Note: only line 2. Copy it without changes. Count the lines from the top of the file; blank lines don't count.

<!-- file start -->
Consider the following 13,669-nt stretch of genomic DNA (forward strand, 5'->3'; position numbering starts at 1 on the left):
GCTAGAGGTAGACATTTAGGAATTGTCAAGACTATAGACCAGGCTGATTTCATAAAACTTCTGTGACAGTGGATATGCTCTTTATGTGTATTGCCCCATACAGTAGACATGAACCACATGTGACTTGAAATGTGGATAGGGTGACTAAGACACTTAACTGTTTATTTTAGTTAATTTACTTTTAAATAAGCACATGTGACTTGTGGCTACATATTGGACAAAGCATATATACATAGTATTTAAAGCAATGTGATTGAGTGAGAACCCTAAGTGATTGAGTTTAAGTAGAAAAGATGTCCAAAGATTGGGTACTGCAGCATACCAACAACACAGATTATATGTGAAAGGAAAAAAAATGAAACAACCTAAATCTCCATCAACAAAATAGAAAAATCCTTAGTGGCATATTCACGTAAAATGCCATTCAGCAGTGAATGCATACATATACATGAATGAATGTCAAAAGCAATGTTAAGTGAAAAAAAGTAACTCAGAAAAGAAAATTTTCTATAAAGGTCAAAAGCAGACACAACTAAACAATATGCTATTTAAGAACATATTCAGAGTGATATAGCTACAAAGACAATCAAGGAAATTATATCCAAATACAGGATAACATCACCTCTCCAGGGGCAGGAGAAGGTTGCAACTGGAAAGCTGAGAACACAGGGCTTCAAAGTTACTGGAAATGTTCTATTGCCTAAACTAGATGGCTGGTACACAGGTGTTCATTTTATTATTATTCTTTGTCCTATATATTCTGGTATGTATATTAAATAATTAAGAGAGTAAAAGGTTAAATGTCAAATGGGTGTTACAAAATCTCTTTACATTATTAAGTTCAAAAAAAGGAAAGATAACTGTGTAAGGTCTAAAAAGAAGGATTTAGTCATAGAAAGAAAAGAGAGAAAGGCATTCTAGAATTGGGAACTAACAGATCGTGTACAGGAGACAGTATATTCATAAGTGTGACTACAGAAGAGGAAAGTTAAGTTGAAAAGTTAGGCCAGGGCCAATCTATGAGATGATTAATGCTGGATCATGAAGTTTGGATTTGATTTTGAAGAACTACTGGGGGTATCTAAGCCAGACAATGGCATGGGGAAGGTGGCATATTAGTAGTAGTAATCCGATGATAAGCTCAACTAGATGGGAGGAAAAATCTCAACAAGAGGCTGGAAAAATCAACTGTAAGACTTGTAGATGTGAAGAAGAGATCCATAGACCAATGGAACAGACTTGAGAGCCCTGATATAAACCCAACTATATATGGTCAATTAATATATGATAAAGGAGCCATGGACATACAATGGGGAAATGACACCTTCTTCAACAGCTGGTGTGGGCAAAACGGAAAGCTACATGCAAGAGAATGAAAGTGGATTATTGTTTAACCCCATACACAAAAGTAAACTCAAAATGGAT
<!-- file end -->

GCTAGAGGTAGACATTTAGGAATTGTCAAGACTATAGACCAGGCTGATTTCATAAAACTTCTGTGACAGTGGATATGCTCTTTATGTGTATTGCCCCATACAGTAGACATGAACCACATGTGACTTGAAATGTGGATAGGGTGACTAAGACACTTAACTGTTTATTTTAGTTAATTTACTTTTAAATAAGCACATGTGACTTGTGGCTACATATTGGACAAAGCATATATACATAGTATTTAAAGCAATGTGATTGAGTGAGAACCCTAAGTGATTGAGTTTAAGTAGAAAAGATGTCCAAAGATTGGGTACTGCAGCATACCAACAACACAGATTATATGTGAAAGGAAAAAAAATGAAACAACCTAAATCTCCATCAACAAAATAGAAAAATCCTTAGTGGCATATTCACGTAAAATGCCATTCAGCAGTGAATGCATACATATACATGAATGAATGTCAAAAGCAATGTTAAGTGAAAAAAAGTAACTCAGAAAAGAAAATTTTCTATAAAGGTCAAAAGCAGACACAACTAAACAATATGCTATTTAAGAACATATTCAGAGTGATATAGCTACAAAGACAATCAAGGAAATTATATCCAAATACAGGATAACATCACCTCTCCAGGGGCAGGAGAAGGTTGCAACTGGAAAGCTGAGAACACAGGGCTTCAAAGTTACTGGAAATGTTCTATTGCCTAAACTAGATGGCTGGTACACAGGTGTTCATTTTATTATTATTCTTTGTCCTATATATTCTGGTATGTATATTAAATAATTAAGAGAGTAAAAGGTTAAATGTCAAATGGGTGTTACAAAATCTCTTTACATTATTAAGTTCAAAAAAAGGAAAGATAACTGTGTAAGGTCTAAAAAGAAGGATTTAGTCATAGAAAGAAAAGAGAGAAAGGCATTCTAGAATTGGGAACTAACAGATCGTGTACAGGAGACAGTATATTCATAAGTGTGACTACAGAAGAGGAAAGTTAAGTTGAAAAGTTAGGCCAGGGCCAATCTATGAGATGATTAATGCTGGATCATGAAGTTTGGATTTGATTTTGAAGAACTACTGGGGGTATCTAAGCCAGACAATGGCATGGGGAAGGTGGCATATTAGTAGTAGTAATCCGATGATAAGCTCAACTAGATGGGAGGAAAAATCTCAACAAGAGGCTGGAAAAATCAACTGTAAGACTTGTAGATGTGAAGAAGAGATCCATAGACCAATGGAACAGACTTGAGAGCCCTGATATAAACCCAACTATATATGGTCAATTAATATATGATAAAGGAGCCATGGACATACAATGGGGAAATGACACCTTCTTCAACAGCTGGTGTGGGCAAAACGGAAAGCTACATGCAAGAGAATGAAAGTGGATTATTGTTTAACCCCATACACAAAAGTAAACTCAAAATGGAT